And now it’s like this

In my own meditation practice, some of Ajahn Sumedho’s teachings are starting to sink in. I’ve found that whatever is going on while I’m sitting, I am often able to see the event, my reaction to it, and come to an understanding that “this is how it is now”. So when I’m sitting on my cushion and a loud noise suddenly erupts outside, my body reacts, stiffening, something in the mind says “ouch”, and then I remember: “Oh – and now it’s like this”, and it’s not a problem. The awareness softens and takes in sounds and sensations that are gross and subtle, reactive feelings of liking and not liking, low and high energy levels, and in a way, they are all the same, because they are “just like this”.

This sort of flexibility is the opposite of trying to make something specific happen. The thought “I want to experience samadhi (deep peace)”, or “I want to stop being angry” will almost never produce the desired result. We can recognize this kind of wishing in our meditation practice and elsewhere.

An indirect method works better. Relaxed attention, accepting things just as they are – if we can take this attitude then our “problems” will melt away, or at least become less onerous. From this perspective, we may more easily notice pleasant mental states. Often we miss the calm states because our attention is drawn to bright, shiny things or things that irritate us.

How is it right now? How is the body disposed? Is there tension or ease? What is the attitude in the mind? Is there struggle or acceptance?

4 Comments

Filed under Mindfulness, Patience

4 responses to “And now it’s like this

  1. RebeccaAnn

    I appreciate this blog entry a lot. I have just begun my meditation journey and I found this reading to be very helpful, especially pertaining to accepting distractions when meditating.

    Thank you for your peaceful encouraging words 🙂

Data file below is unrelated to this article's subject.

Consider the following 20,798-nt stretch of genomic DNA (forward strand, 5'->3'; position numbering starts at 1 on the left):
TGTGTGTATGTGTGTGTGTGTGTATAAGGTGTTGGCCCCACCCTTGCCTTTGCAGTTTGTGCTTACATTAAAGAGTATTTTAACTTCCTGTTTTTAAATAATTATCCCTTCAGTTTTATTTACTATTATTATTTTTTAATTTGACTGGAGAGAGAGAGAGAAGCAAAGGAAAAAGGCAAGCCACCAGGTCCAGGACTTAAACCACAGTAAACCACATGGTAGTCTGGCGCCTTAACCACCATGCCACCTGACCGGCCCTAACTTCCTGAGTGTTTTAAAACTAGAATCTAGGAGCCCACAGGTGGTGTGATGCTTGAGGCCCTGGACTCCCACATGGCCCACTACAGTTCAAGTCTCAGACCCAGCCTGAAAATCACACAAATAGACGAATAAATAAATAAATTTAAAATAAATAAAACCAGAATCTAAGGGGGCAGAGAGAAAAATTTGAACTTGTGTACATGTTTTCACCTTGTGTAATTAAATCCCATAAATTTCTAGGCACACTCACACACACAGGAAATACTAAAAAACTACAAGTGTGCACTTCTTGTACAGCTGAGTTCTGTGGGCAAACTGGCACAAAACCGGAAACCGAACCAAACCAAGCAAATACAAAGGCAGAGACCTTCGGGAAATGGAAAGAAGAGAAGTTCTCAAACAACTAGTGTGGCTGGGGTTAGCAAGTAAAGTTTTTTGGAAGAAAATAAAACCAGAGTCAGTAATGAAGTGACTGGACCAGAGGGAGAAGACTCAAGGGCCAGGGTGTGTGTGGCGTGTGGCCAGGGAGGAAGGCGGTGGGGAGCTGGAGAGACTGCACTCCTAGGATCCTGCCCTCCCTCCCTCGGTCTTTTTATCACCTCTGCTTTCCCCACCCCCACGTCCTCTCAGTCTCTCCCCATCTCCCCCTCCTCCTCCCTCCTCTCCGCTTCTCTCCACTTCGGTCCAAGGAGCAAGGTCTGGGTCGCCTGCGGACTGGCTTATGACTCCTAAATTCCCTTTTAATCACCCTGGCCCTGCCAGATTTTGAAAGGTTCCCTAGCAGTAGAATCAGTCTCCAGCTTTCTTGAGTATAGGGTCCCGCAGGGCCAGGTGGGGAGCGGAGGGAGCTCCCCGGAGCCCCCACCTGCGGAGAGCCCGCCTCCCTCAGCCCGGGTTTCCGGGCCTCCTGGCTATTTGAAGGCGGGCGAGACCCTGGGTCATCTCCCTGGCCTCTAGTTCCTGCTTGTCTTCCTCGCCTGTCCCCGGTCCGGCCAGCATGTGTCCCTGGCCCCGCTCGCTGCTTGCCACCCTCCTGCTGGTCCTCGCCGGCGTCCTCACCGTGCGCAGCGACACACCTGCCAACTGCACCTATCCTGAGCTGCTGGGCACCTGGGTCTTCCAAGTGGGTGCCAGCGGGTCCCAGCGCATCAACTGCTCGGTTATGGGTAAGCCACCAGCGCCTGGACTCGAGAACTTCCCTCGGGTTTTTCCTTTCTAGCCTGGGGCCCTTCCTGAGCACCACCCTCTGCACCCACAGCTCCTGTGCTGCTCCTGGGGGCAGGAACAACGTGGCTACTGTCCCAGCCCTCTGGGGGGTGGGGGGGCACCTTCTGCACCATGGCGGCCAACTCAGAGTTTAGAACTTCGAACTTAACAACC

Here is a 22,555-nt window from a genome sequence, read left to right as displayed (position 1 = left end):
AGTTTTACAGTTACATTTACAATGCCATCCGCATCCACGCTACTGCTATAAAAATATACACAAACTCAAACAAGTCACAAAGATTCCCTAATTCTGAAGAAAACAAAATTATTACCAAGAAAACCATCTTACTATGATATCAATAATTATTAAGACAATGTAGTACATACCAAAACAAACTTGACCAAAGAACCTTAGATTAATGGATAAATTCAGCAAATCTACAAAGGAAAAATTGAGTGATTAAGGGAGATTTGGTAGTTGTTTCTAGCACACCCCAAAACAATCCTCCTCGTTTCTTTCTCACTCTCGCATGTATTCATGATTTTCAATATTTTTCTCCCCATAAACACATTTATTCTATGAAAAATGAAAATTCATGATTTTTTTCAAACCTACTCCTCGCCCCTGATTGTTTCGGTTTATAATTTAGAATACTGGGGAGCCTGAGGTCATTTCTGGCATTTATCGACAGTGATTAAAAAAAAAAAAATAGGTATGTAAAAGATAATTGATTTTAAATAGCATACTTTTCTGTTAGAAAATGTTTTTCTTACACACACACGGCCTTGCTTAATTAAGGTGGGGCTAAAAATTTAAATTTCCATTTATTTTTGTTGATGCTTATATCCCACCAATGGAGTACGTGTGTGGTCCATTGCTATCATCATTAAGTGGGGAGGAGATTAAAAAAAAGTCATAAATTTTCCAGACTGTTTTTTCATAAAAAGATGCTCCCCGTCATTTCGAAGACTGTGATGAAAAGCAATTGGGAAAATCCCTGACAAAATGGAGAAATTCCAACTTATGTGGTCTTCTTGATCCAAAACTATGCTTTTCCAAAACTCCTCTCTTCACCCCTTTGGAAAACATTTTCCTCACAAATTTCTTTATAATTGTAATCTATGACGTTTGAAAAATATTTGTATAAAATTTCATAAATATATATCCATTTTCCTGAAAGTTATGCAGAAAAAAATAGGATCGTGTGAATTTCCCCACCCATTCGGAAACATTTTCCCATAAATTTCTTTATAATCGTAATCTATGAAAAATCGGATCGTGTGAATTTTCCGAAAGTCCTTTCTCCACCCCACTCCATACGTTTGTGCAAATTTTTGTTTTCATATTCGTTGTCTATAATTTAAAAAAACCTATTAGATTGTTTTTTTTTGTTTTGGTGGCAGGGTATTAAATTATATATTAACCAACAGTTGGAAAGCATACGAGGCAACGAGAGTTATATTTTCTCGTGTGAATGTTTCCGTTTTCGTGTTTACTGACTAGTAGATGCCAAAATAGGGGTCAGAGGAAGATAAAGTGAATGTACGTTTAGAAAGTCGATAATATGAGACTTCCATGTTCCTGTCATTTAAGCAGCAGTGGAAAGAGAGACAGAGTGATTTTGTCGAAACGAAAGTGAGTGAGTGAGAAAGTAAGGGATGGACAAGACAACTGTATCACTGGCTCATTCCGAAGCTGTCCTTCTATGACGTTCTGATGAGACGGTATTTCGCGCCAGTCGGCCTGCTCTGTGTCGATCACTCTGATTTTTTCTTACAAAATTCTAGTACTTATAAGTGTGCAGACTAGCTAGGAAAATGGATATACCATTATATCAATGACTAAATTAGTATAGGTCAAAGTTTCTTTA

2. This sort of technique has become particularly relevant to me as I deal with back pain during sitting. I like the “Oh – and now it’s like this” approach

  3. Having practiced under Ajahn Sumedho for some time, and now under the guidance of Ajahn Geoff, I understand what you mean Ms. Kelly, as I so much enjoyed the perceptions I learned from Ajahn Sumedho.

    Having said, that I found that Ajahn Geoff’s approach, which is derived from Ajahn Lee’s method, as well as what Buddha taught in the Anapanasati Sutta, is quite complete.

    Together, a passive and active (Ajahn Sumedho, and Ajahn Geoff respectively) approach have provided me with a more complete understanding as to how my unskillful fabrications cause me to suffer… and at more and more subtle levels of understanding.

    In fact, the more I practice, the more I appreciate using both active and passive practices interchangeably. I do think however, if one was to take some of Ajahn Sumedho’s quotes, without some level of discernment, and go too far in one direction… it might possibly leave one thinking they are seeing clearer than they actually are.

    Perhaps, ultimately, they are both saying the same thing though.

    Thank you for your teaching. I read your newsletter with great joy and admiration each week.

    • Dear Buddy,
      Yes, thank you. Certainly for the serious practitioner, a mix of active and passive approaches is most suitable. I am starting with the assumption that many subscribers to this blog have minimal or no meditation experience, and when starting, the tendency is to over-exert. I may be wrong about this, and if so, I apologize.

      Meanwhile, your comment is entirely appropriate and most appreciated.
      Metta,
      Lynn

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